Most Americans want to become homeowners one day, but buying a house is a major life decision. In fact, it’s very likely that buying a home will be the biggest purchase you’ll make in your lifetime.
As a buyer, you want to get a home inspection done on the property you are interested in. This inspection can uncover issues that will give you bargaining space regarding the closing price.
When you are selling your home, you should be aware of the inspection results as well. It’s better to disclose every sort of problem or damage in your home that you are aware of straight away. In doing so, Realty Management in Boise explains, the inspector’s results will have less power over the final price of your property.
In this article, we are going to explore this topic in-depth. You’ll learn about the interesting dynamic between home inspections, appraisals, and property values that is important to understand for buyers and sellers alike.
The Starting Point: What Is a Home Inspection?
Home inspections are carried out to see what the property’s current condition is. These are usually paid for by the buyer. When the buyer knows about any hidden damage or problem, they can make a more informed decision.
Still, there are sellers who pay for a home inspection before bringing their property into the market. This is because, should any issues arise, they can take care of these problems before someone comes to a property showing.
Here are some things on a typical home inspection checklist:
- Is there excess moisture in high-risk areas such as crawl spaces or basements?
- Is the plumbing in good working order? Are there any leaks?
- What is the status of the home’s foundation? Is it possible to spot any signs of foundation issues?
- How are the chimney and roof holding up?
- Is the electrical work up to date?
Does a Home Inspection Affect Property Value?
The crucial point here is to understand the differences between property inspections and appraisals (or simply property valuations). Inspections come with the aim to ensure that there are good living conditions in a home. The goal of appraisals is determining the property value.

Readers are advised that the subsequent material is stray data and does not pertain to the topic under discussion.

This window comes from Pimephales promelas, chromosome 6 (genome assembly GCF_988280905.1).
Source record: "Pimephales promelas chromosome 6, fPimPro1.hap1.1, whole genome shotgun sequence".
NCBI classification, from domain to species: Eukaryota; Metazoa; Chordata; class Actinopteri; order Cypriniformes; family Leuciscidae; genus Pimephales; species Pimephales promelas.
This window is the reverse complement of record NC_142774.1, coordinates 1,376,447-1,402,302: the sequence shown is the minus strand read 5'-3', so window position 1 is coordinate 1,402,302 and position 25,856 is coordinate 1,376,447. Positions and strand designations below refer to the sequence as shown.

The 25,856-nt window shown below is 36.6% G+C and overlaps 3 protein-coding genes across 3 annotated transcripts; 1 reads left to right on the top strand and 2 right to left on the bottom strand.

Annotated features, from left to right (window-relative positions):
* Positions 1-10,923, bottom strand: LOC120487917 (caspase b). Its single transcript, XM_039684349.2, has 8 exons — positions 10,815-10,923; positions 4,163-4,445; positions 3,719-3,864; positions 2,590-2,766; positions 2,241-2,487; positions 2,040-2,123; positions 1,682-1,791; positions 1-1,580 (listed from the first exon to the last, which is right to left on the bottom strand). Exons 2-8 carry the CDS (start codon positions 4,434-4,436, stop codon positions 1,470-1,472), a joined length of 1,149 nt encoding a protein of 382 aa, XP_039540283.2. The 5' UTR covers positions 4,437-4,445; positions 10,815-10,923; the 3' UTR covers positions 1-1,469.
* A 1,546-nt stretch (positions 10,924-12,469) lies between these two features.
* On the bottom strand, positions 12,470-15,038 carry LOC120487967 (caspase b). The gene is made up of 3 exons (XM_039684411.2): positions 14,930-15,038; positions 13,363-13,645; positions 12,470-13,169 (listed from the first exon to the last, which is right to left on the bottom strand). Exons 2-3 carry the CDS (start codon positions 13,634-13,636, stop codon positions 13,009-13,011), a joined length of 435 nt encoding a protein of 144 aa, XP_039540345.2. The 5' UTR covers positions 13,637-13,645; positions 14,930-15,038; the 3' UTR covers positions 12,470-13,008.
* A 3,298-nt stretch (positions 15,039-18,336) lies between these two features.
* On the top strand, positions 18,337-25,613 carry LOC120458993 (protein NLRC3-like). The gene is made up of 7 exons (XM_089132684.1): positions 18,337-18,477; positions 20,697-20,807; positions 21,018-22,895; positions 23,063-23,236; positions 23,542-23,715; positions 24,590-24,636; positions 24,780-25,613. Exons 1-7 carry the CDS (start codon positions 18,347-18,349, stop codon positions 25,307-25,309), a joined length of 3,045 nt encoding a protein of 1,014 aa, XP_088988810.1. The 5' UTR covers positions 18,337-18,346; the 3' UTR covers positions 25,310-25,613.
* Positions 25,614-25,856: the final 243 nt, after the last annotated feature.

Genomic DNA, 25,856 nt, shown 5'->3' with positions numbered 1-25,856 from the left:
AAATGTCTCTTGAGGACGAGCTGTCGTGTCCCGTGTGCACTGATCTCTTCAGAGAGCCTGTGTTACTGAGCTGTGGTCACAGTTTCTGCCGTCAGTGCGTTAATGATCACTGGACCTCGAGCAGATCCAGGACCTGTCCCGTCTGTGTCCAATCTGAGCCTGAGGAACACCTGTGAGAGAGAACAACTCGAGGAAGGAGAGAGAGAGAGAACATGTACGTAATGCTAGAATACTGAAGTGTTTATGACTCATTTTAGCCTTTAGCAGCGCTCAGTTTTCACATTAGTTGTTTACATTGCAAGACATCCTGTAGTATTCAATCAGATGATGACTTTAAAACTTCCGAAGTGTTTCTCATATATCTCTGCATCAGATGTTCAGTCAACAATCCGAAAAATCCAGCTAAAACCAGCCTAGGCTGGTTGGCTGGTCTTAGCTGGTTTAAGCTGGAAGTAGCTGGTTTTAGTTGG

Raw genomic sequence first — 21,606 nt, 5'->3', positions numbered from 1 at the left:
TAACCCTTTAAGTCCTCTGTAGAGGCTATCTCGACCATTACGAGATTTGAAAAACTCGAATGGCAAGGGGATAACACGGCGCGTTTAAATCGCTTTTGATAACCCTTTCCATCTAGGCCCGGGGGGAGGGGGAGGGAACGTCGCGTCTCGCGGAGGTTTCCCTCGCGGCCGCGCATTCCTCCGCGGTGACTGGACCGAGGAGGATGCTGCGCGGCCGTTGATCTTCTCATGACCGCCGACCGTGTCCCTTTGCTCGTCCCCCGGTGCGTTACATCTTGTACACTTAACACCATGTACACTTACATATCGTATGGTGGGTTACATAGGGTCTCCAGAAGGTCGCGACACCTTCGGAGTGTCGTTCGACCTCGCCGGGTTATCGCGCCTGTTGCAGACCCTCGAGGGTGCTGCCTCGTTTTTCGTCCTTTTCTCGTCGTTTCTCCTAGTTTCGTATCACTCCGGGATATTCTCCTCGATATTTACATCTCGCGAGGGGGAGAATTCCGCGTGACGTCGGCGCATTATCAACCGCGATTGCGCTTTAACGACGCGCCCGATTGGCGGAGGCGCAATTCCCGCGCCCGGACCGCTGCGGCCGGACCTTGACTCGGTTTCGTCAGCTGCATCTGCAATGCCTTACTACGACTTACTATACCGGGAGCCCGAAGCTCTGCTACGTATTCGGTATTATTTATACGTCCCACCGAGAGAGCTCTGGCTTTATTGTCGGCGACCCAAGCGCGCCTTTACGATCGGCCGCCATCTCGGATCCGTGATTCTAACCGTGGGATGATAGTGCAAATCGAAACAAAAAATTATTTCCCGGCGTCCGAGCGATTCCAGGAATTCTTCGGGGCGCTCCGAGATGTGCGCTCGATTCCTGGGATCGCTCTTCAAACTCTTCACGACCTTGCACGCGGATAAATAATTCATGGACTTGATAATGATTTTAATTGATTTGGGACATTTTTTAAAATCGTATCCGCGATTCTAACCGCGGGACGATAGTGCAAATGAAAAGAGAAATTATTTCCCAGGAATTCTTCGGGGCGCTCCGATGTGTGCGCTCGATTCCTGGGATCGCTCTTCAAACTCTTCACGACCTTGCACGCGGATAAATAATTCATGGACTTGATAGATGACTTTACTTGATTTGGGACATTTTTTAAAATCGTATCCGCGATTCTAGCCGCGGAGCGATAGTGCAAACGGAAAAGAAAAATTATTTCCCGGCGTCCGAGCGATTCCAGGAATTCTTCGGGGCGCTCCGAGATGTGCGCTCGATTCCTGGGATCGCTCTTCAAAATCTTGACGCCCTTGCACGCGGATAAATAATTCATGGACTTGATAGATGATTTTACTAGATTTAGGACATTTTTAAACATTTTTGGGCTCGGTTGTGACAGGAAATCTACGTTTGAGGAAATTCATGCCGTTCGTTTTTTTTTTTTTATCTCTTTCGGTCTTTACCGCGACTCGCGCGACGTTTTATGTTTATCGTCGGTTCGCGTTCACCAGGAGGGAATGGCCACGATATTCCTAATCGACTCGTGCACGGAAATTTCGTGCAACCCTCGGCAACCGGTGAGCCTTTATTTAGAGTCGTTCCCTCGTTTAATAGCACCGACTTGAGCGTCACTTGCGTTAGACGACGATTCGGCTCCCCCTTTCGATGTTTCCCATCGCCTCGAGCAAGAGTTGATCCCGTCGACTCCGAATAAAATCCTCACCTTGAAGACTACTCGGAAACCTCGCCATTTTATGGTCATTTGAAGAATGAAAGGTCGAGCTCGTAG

Home inspectors’ customers are home sellers or buyers, whereas appraisals are necessary for lenders. This is because property valuations are directly shaping the loan terms and the total amount lent.
When you are selling your home and the appraiser has set the home value lower than your selling price, buyers may ask you to decrease the sale price. Upon refusal, you could see most of the buyers walking away.
In this sense, an appraisal does affect the value of your home both in theory and in practice. But the same holds true for home inspections. The examination of your home can uncover serious flaws.
When a buyer learns about these flaws, they will feel that your property is worth less. After buying the home, they will need to conduct necessary repairs to restore the good conditions. This is going to be an expense that a buyer will pay out of his own pocket after acquiring your property.
Another question that sellers often ask is whether the home inspection will directly impact their property appraisal. In many cases, the appraiser does not have a copy of the home inspection report. Appraisers will usually not ask a copy if there isn’t one provided in the first place.
Inspection vs Appraisal: Which Affects Property Value More?
Appraisals have a much bigger role in affecting your property’s value because an appraisal is carried out to determine your home’s market value. This numeric value is something that buyers can directly use to negotiate your sale price.
Inspections affect the perceived value of your property by potential buyers. When they learn about considerable defects in your home’s structures, you’ll have to reflect these deficiencies in the closing price.
In a Nutshell: Home Inspections Affecting Property Value
Home inspections are an integral part of every transaction between buyers and sellers. Most of the time, buyers are the ones who order and pay for home inspections. Sometimes sellers do it before putting their properties up for sale in order to fix any issues noted by the inspector.
Property value is determined by an appraisal, not a home inspection. But when a home inspection uncovers serious flaws, the home’s value is affected from the buyer’s point of view. A home inspection usually doesn’t affect the property value determined by an appraiser.
We hope this guide offered you more clarity about home inspections and their relation to property value.
If you have any further questions, don’t hesitate to contact us today.